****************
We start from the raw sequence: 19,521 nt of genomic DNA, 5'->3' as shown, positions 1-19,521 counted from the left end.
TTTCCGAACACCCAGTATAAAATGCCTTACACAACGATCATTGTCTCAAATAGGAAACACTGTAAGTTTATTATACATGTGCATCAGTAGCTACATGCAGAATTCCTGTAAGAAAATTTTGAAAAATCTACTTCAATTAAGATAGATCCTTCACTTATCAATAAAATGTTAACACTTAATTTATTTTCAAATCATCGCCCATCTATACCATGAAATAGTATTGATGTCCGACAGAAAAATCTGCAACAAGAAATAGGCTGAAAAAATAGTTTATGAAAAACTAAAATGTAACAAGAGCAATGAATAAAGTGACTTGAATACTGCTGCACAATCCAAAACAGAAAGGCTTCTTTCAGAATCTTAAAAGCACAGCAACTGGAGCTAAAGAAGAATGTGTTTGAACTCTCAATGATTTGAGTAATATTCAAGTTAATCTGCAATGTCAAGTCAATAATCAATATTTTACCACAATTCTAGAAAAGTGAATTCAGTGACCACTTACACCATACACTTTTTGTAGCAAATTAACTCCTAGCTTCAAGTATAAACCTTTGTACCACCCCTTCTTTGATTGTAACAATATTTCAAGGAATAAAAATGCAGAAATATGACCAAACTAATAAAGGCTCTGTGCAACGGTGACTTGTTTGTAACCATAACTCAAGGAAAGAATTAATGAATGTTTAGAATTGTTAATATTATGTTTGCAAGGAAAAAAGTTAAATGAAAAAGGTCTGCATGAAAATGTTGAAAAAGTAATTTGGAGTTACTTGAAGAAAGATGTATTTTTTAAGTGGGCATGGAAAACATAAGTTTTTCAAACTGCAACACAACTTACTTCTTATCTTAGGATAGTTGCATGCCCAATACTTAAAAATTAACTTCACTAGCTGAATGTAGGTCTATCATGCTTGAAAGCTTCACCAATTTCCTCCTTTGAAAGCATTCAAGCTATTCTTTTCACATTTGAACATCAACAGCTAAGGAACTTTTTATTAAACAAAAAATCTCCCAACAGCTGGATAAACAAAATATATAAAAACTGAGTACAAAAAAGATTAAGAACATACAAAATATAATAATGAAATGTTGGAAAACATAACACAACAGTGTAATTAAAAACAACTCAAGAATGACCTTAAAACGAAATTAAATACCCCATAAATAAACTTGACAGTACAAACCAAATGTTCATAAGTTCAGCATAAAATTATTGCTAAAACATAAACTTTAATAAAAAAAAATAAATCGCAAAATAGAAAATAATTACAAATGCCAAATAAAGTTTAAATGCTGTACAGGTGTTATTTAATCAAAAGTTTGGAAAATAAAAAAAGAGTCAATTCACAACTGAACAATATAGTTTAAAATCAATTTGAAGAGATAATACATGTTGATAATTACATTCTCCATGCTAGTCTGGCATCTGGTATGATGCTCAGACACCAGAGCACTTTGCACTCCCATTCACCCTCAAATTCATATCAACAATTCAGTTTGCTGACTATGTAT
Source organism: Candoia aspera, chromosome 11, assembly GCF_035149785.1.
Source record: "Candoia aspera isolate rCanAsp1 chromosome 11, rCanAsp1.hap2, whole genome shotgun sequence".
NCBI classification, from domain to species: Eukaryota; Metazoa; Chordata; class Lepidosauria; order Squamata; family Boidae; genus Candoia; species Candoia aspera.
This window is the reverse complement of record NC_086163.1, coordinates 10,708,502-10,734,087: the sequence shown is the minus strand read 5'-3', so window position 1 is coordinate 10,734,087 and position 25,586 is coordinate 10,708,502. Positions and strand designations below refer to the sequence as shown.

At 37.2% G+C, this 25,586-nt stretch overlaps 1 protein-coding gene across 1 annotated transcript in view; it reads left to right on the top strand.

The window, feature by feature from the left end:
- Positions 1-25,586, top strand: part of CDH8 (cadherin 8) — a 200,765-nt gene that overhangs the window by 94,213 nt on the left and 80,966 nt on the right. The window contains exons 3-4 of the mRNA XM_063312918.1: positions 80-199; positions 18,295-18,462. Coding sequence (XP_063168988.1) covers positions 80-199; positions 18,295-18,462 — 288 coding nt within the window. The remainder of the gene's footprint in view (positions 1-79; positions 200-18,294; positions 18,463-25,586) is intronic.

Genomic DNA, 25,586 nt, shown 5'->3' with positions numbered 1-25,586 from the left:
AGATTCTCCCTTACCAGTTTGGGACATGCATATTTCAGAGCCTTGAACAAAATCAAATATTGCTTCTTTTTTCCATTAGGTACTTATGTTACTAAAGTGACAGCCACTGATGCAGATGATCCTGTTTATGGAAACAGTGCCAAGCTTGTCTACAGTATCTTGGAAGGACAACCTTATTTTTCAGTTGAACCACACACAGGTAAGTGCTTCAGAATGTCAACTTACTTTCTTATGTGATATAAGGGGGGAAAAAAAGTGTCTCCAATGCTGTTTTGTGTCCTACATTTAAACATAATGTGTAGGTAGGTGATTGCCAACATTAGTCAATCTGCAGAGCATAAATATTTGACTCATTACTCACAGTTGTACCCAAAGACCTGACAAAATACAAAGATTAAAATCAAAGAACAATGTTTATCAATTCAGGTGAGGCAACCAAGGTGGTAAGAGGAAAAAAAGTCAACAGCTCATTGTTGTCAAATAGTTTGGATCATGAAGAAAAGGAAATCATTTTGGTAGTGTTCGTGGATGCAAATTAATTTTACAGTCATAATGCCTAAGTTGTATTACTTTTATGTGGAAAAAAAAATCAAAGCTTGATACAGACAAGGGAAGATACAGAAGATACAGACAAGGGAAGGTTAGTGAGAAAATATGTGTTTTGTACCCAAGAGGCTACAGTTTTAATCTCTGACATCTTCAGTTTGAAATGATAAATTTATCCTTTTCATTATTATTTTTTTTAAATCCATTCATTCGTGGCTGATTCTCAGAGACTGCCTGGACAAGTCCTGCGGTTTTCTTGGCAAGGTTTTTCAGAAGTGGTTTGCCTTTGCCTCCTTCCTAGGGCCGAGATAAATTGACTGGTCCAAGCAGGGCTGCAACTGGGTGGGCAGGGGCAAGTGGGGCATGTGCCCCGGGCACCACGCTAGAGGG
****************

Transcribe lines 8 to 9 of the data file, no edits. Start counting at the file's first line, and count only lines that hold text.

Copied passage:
The window, feature by feature from the left end:
- Positions 1-25,586, top strand: part of CDH8 (cadherin 8) — a 200,765-nt gene that overhangs the window by 94,213 nt on the left and 80,966 nt on the right. The window contains exons 3-4 of the mRNA XM_063312918.1: positions 80-199; positions 18,295-18,462. Coding sequence (XP_063168988.1) covers positions 80-199; positions 18,295-18,462 — 288 coding nt within the window. The remainder of the gene's footprint in view (positions 1-79; positions 200-18,294; positions 18,463-25,586) is intronic.